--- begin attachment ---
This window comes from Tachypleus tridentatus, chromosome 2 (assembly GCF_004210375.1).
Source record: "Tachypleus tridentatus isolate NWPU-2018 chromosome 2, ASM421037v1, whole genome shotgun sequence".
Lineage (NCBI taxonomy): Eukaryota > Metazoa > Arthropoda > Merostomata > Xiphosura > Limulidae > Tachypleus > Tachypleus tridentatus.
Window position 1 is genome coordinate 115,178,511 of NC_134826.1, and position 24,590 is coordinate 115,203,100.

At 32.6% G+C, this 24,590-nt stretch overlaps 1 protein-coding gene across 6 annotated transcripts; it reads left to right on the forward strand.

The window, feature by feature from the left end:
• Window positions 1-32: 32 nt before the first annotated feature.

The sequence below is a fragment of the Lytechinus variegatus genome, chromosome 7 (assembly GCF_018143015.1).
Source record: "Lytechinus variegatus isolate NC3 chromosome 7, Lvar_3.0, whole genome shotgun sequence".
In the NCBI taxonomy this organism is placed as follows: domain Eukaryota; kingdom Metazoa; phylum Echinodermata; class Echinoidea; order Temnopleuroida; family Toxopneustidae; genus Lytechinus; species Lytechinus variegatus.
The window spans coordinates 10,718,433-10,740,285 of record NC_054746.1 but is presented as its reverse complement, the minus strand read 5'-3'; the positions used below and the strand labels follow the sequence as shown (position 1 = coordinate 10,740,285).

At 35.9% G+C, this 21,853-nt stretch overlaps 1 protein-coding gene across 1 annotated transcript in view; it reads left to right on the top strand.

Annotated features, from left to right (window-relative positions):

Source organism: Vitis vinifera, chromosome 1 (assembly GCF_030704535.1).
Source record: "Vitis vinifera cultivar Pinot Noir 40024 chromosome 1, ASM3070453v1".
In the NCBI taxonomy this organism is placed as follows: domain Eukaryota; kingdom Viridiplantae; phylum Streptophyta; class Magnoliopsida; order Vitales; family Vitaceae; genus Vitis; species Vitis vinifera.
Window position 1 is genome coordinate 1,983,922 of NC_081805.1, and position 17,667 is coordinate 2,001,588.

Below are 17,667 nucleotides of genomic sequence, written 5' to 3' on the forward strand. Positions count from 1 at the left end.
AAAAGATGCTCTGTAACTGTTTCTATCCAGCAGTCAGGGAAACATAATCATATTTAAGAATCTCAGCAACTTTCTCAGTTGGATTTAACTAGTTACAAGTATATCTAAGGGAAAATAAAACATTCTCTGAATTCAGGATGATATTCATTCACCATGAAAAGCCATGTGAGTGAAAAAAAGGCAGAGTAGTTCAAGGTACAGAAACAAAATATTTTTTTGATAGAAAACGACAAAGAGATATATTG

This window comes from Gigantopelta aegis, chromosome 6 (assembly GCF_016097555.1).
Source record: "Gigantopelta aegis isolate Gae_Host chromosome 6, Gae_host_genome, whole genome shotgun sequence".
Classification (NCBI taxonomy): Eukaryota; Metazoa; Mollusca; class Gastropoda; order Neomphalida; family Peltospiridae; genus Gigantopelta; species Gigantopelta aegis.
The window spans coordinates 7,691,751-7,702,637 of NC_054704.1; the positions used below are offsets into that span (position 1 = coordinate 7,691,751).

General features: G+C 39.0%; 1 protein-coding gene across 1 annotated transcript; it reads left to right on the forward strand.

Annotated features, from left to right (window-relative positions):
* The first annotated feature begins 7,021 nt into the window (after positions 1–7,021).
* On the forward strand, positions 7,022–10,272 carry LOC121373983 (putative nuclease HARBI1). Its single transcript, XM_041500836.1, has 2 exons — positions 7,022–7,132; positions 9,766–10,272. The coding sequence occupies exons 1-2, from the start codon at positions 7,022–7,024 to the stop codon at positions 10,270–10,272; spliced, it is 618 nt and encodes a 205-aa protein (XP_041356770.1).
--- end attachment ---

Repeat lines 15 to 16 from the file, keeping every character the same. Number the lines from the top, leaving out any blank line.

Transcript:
Source record: "Vitis vinifera cultivar Pinot Noir 40024 chromosome 1, ASM3070453v1".
In the NCBI taxonomy this organism is placed as follows: domain Eukaryota; kingdom Viridiplantae; phylum Streptophyta; class Magnoliopsida; order Vitales; family Vitaceae; genus Vitis; species Vitis vinifera.